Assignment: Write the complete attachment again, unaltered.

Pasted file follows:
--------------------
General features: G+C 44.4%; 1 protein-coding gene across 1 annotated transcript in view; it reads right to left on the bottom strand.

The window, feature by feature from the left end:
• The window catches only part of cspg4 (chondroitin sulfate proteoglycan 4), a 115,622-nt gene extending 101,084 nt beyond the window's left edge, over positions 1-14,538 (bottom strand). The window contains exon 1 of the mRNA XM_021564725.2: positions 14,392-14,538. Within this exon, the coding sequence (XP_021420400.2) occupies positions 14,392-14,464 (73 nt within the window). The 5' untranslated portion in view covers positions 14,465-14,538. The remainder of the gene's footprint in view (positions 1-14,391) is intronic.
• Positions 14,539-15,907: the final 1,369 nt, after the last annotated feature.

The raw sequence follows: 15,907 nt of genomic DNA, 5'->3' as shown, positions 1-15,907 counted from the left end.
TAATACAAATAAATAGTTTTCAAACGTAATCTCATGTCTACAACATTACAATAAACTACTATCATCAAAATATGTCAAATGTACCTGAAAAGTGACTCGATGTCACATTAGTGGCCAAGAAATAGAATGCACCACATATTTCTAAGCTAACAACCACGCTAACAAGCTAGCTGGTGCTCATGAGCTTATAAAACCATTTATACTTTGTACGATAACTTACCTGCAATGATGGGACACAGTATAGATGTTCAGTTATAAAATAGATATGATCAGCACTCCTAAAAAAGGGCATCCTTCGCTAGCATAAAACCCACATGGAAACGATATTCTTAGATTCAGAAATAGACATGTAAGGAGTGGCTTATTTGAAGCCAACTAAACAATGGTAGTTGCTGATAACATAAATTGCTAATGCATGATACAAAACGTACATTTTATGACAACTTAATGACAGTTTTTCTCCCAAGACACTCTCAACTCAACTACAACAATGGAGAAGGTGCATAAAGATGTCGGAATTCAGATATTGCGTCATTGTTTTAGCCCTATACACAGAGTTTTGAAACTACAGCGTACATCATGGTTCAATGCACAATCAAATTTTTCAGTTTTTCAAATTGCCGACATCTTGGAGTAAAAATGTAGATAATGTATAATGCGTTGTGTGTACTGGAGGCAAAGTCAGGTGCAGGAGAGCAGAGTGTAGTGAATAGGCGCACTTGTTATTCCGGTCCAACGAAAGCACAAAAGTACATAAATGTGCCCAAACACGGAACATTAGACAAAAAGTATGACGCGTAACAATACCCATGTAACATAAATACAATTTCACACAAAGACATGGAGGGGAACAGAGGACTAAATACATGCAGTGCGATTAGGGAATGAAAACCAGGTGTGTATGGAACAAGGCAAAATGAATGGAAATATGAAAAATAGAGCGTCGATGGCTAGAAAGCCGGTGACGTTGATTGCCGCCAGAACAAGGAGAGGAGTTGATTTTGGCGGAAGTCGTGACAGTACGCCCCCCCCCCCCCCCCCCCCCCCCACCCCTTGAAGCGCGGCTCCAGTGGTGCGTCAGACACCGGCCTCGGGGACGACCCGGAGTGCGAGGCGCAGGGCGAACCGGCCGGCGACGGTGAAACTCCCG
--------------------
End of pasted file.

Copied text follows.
General features: G+C 44.4%; 1 protein-coding gene across 1 annotated transcript in view; it reads right to left on the bottom strand.

The window, feature by feature from the left end:
• The window catches only part of cspg4 (chondroitin sulfate proteoglycan 4), a 115,622-nt gene extending 101,084 nt beyond the window's left edge, over positions 1-14,538 (bottom strand). The window contains exon 1 of the mRNA XM_021564725.2: positions 14,392-14,538. Within this exon, the coding sequence (XP_021420400.2) occupies positions 14,392-14,464 (73 nt within the window). The 5' untranslated portion in view covers positions 14,465-14,538. The remainder of the gene's footprint in view (positions 1-14,391) is intronic.
• Positions 14,539-15,907: the final 1,369 nt, after the last annotated feature.

The raw sequence follows: 15,907 nt of genomic DNA, 5'->3' as shown, positions 1-15,907 counted from the left end.
TAATACAAATAAATAGTTTTCAAACGTAATCTCATGTCTACAACATTACAATAAACTACTATCATCAAAATATGTCAAATGTACCTGAAAAGTGACTCGATGTCACATTAGTGGCCAAGAAATAGAATGCACCACATATTTCTAAGCTAACAACCACGCTAACAAGCTAGCTGGTGCTCATGAGCTTATAAAACCATTTATACTTTGTACGATAACTTACCTGCAATGATGGGACACAGTATAGATGTTCAGTTATAAAATAGATATGATCAGCACTCCTAAAAAAGGGCATCCTTCGCTAGCATAAAACCCACATGGAAACGATATTCTTAGATTCAGAAATAGACATGTAAGGAGTGGCTTATTTGAAGCCAACTAAACAATGGTAGTTGCTGATAACATAAATTGCTAATGCATGATACAAAACGTACATTTTATGACAACTTAATGACAGTTTTTCTCCCAAGACACTCTCAACTCAACTACAACAATGGAGAAGGTGCATAAAGATGTCGGAATTCAGATATTGCGTCATTGTTTTAGCCCTATACACAGAGTTTTGAAACTACAGCGTACATCATGGTTCAATGCACAATCAAATTTTTCAGTTTTTCAAATTGCCGACATCTTGGAGTAAAAATGTAGATAATGTATAATGCGTTGTGTGTACTGGAGGCAAAGTCAGGTGCAGGAGAGCAGAGTGTAGTGAATAGGCGCACTTGTTATTCCGGTCCAACGAAAGCACAAAAGTACATAAATGTGCCCAAACACGGAACATTAGACAAAAAGTATGACGCGTAACAATACCCATGTAACATAAATACAATTTCACACAAAGACATGGAGGGGAACAGAGGACTAAATACATGCAGTGCGATTAGGGAATGAAAACCAGGTGTGTATGGAACAAGGCAAAATGAATGGAAATATGAAAAATAGAGCGTCGATGGCTAGAAAGCCGGTGACGTTGATTGCCGCCAGAACAAGGAGAGGAGTTGATTTTGGCGGAAGTCGTGACAGTACGCCCCCCCCCCCCCCCCCCCCCCCCACCCCTTGAAGCGCGGCTCCAGTGGTGCGTCAGACACCGGCCTCGGGGACGACCCGGAGTGCGAGGCGCAGGGCGAACCGGCCGGCGACGGTGAAACTCCCG